ventilation function before and after adenoidectomy. Therefore, Honjo concluded that the adenoid does not mechanically obstruct the eustachian

Takahashi, Fujita, and Honjo120 studied 10 adult patients with COME using a thin-pressure catheter and identified the site of eustachian tube
obstruction in the distal part of the cartilaginous portion, 5 to 15 mm from the orifice, rather than at the orifice proper. Thus the role of eustachian
tube obstruction as a precursor to AOM is called into question, and the locus of obstruction in chronic COME is likely to be within the eustachian
tube rather than at its nasopharyngeal ostium.

The preceding findings suggest that eustachian tube dysfunction, which is clearly demonstrable in these children, may be the result of AOM rather
than the cause of it. Thus the classic theories that the adenoid causes mechanical obstruction of the eustachian tube and that adenoidal enlargement
is a factor in the pathogenesis of OM are not supported by current evidence. Improvement in eustachian tube function, however, does occur after
adenoidectomy.9,56 The exact mechanism for this effect is not clear, although relief from infectious stimulation may play a role (see the section on


The normal TM is gray, concave, and translucent and moves briskly on pneumatic otoscopy. The classic signs of AOM are redness and bulging of
the TM. In the beginning stages of AOM, the eardrum may bulge outward because of positive pressure in the middle ear, and it often moves
normally. As effusion develops, drum mobility is decreased. In severe cases none of the usual landmarks may be visible. If the process continues to
worsen, necrosis of the TM occurs and the effusion passes into the ear canal through a typically pinpoint perforation. Massive necrosis of the
drumhead is rare, although necrotizing streptococcal infection is a known cause of permanent perforation.

In early or mild cases of AOM, considerable judgment must be used to differentiate subtle redness of the drumhead in crying children, whose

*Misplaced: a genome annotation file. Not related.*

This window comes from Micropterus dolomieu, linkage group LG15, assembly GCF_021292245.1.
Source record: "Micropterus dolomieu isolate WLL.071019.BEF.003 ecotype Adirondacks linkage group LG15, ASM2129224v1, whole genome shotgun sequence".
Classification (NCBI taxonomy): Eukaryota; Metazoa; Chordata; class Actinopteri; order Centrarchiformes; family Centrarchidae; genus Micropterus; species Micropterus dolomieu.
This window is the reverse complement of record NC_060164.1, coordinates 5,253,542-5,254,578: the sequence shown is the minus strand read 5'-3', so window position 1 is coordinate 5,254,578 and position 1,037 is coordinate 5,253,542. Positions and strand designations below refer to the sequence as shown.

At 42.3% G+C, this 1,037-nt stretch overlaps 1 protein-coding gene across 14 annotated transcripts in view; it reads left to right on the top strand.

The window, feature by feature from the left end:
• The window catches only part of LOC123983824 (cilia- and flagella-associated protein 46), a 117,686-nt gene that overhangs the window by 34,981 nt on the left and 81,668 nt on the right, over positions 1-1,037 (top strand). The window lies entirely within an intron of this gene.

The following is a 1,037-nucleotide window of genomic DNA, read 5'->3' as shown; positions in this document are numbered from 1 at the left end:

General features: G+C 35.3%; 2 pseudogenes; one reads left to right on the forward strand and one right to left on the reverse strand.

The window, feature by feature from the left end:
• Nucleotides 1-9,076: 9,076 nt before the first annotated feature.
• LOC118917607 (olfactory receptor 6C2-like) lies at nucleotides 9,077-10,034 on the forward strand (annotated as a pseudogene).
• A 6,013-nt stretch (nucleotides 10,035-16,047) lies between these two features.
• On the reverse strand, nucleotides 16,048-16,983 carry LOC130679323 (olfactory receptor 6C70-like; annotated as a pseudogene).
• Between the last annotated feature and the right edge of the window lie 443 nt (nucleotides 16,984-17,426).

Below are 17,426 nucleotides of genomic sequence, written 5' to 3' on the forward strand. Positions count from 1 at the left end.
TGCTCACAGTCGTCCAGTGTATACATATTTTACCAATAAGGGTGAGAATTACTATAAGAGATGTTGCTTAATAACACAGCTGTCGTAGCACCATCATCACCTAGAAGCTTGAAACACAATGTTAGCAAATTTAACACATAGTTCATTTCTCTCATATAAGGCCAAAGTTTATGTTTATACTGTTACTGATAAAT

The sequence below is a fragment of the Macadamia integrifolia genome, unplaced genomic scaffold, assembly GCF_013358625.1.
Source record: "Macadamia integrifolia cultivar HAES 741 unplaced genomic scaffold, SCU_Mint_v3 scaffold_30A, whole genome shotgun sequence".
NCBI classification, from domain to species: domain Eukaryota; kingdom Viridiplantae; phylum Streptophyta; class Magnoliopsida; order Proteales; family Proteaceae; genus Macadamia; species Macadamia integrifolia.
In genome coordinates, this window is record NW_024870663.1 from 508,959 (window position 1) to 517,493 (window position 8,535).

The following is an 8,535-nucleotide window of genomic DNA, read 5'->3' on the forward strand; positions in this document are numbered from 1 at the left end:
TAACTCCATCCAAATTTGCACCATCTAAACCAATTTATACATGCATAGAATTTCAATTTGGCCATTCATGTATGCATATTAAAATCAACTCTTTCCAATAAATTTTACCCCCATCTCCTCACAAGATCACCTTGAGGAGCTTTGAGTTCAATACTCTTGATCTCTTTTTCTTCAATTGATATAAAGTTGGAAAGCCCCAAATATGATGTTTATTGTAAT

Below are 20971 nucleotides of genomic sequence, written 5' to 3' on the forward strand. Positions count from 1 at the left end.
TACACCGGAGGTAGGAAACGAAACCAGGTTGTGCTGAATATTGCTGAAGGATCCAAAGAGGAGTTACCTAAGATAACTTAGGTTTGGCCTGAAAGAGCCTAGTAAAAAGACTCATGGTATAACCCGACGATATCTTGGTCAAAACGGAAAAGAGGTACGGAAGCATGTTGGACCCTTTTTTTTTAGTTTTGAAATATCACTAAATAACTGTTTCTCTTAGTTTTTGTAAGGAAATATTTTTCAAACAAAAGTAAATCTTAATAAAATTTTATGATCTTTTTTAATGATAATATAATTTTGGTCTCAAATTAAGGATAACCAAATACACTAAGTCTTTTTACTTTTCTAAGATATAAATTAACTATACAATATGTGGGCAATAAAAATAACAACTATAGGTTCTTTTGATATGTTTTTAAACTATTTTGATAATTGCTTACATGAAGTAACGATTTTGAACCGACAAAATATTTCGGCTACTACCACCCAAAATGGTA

struggles can result in vascular congestion of the TM that simulates OM. For this reason, assessment of TM mobility is vital to confirm the presence
of MEE.

The pneumatic otoscope can be used to increase and decrease the pressure in the external auditory canal, and the TM should move inward and
outward in synchrony with the pressure changes. In a healthy ear, pressures as low as 1 to 2 daPa result in detectable motion of the drumhead.35
Use of the operating microscope improves the ability to make these subtle judgments. The best method to train the eye is to examine the ears just
before myringotomy in the preoperative holding area. Comparing preoperatively recorded findings with the amount of MEE found at surgery is the
surest way to develop good otoscopic discrimination for MEE. Most examiners quickly develop good sensitivity for the presence of effusion, but
being confident about the absence of effusion (specificity) takes experience and practice.

A number of clinical variants of AOM are known and detectable otoscopically. Myringitis is an inflammation of the TM without MEE. The etiology
and pathogenesis of myringitis are not well documented. In some cases, myringitis may represent the initial stages of bacterial AOM; in others, it
may be due to a viral agent; in still others it may represent the effects of nose-blowing or sniffing. Because of the uncertainty of the clinical course
of myringitis, most practitioners use the same treatment as for AOM. Bullous myringitis is seen in both adults and children. Early reports suggested
an association with Mycoplasma pneumoniae infection. However, in most cases bullae on the TM are associated with the same pathogenic
bacteria as AOM and should be treated similarly. Pain is an outstanding feature of bullous myringitis and is not relieved by opening the bulla(e). The
classic findings of COME are a retracted, hypomobile or immobile TM and a dark, fluid-filled tympanum that obscures visualization of the long
process of the incus. Negative middle-ear pressure is also associated with a retracted TM, but the membrane moves outward briskly when pressure
in the ear canal is sharply reduced with the pneumatic otoscope. Judging the absence of MEE in the face of a retracted TM is often difficult.